The party was small: the three of us, Margaret, her husband, and another colleague, George Pitcher. George was tall, slender and athletic—the only faculty member who hit home runs at the annual faculty versus student softball game—with a full head of brushy hair that fell over his forehead in a boyish cowlick but seemed never to be out of place, altogether an extraordinarily handsome man who had at least three loves, his housemate, Ed, and a pair of stray dogs that had taken up residence with them and about which he later wrote a very sentimental book. George was a polite and to appearance a gentle man, but, as I discovered when serving with him as the junior member of a committee of two that made minor personnel decisions, he was privately the kind of bigot that once flourished in Princeton, the kind for which there is only a neologism, a classist.

    We sat in the Wilson’s dining room, next to a cool bower, around a circular table centered with a bowl of fruit, and had drinks and nibbles and get reacquainted talk before dinner. The talk, inevitably, turned to academic gossip, who is doing what, going where, with whom, the sort of thing that fascinates academic neighbors and bores everyone else, not least Anita, who sat quietly with the bland look that I knew hid an interior woe: not this again. Professors, philosophy professors anyway, at parties scarcely ever talk about ideas (that’s business), or politics (they all have the same, or none), or religion (what’s to talk about?), or sex (not done), or money (not done), or sports (intensely not done). Its gossip, travel and high culture.  Somehow, Rennie Hampshire’s name came up, and I think Anita mentioned her work in Trenton. George, in his quiet but forceful and authoritative voice, began a rant: What was she doing there, among the refuse of the city? Why not leave those people to themselves? The trouble with Rennie is that she does not respect her own class.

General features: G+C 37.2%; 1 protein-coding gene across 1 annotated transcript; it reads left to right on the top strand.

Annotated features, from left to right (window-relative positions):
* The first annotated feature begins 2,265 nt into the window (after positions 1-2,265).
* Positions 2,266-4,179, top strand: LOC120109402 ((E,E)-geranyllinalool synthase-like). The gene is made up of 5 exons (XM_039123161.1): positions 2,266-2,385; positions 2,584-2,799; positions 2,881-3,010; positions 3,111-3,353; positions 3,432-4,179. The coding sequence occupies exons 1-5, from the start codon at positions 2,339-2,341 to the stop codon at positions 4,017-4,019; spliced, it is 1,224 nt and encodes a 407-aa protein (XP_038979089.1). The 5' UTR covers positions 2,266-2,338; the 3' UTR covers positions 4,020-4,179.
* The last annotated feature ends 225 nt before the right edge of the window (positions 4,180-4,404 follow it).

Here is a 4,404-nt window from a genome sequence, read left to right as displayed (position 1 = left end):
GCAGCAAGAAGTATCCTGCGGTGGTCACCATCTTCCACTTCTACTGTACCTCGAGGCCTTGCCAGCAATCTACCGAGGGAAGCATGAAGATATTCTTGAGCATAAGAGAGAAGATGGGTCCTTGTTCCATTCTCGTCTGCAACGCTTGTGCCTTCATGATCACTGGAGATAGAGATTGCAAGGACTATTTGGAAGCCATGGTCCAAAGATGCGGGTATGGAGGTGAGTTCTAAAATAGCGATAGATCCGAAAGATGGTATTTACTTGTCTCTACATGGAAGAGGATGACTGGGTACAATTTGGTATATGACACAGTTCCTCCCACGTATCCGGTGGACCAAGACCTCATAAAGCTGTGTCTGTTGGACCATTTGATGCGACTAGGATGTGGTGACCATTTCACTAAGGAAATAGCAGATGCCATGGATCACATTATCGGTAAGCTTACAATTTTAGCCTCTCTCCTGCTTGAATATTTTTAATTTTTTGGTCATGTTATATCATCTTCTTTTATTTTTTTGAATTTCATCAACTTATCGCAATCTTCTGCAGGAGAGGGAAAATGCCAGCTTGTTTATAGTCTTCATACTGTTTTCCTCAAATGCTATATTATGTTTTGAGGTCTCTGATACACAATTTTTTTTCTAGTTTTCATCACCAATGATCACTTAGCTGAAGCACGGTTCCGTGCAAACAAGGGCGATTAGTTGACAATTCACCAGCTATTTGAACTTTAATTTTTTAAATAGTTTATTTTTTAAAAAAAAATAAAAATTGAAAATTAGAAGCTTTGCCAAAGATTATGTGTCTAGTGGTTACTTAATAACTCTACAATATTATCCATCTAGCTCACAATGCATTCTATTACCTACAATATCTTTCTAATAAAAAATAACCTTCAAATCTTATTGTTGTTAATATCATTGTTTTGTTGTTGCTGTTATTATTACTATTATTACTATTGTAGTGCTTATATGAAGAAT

The denunciation did not stop, and as it continued Anita changed in color, her smooth face lined in anger, and, I knew, frustration. Her good manners conspired with her sense of social unease; she could not speak without demonstrating her anger. I objected ineffectually, but George talked over me. The Wilson’s looked uncomfortable and said nothing while George went on into the evils of crossing the borders of social strata that he seemed to think should be guarded with machine guns and barbed wire, Berlin walls of Class.

    Noting Anita’s distress and my clumsiness, Bas quietly reached an elegant arm to the centerpiece and removed a banana. Smiling at George, he carefully peeled back half the skin of the fruit, and then, delicately, began to lick the tip. Eyes still full on George, still silently, he pushed the end of the banana into his mouth and, moving it back and forth, began to suck. George reddened, then blushed, and fell silent for the rest of the evening, shamed, if not for the right reason, then, at least, for the wrong one.

    Hayley Clatterbuck, The Logic Problem and the Theoretician's Dilemma

    While surfing around I ran across Hayley Clatterbuck's, essay,  The Logical Problem and the Theoreticians Dilemma, Philosophy and Phenomenological Research doi: 10.1111/phpr.12331 in a journal I usually don't read. It is almost good, just tiptoes up to goodness and gets no farther, leaving some oddities and bad arguments along the way and huge opportunities untouched. It reminded me of two occasions. On one, Judea Pearl asked a dinner party of UCLA philosophers "Why don't you guys do anything?" On another, after hearing two hours of lectures by Alvin Goldman on the difference between "hard wired" and "soft-wired" capacities, Allen Newell asked: "So what has your laboratory discovered about hard wired capacities?"

    Clatterbuck's problem is the warrant for attribution of understanding to creatures that are not human. She rightly sees that claims of behavioral evidence for such attributions come face to face with the behaviorist version of Hempel's Theoretician's Dilemma.  She first proposes that understanding can be established by having independent observable stimuli with correlated responses, inviting explanation by a mediating variable. She represents this by a graphical causal model, roughly

    E1 :  S1                         R1 
    E2: S2                           R2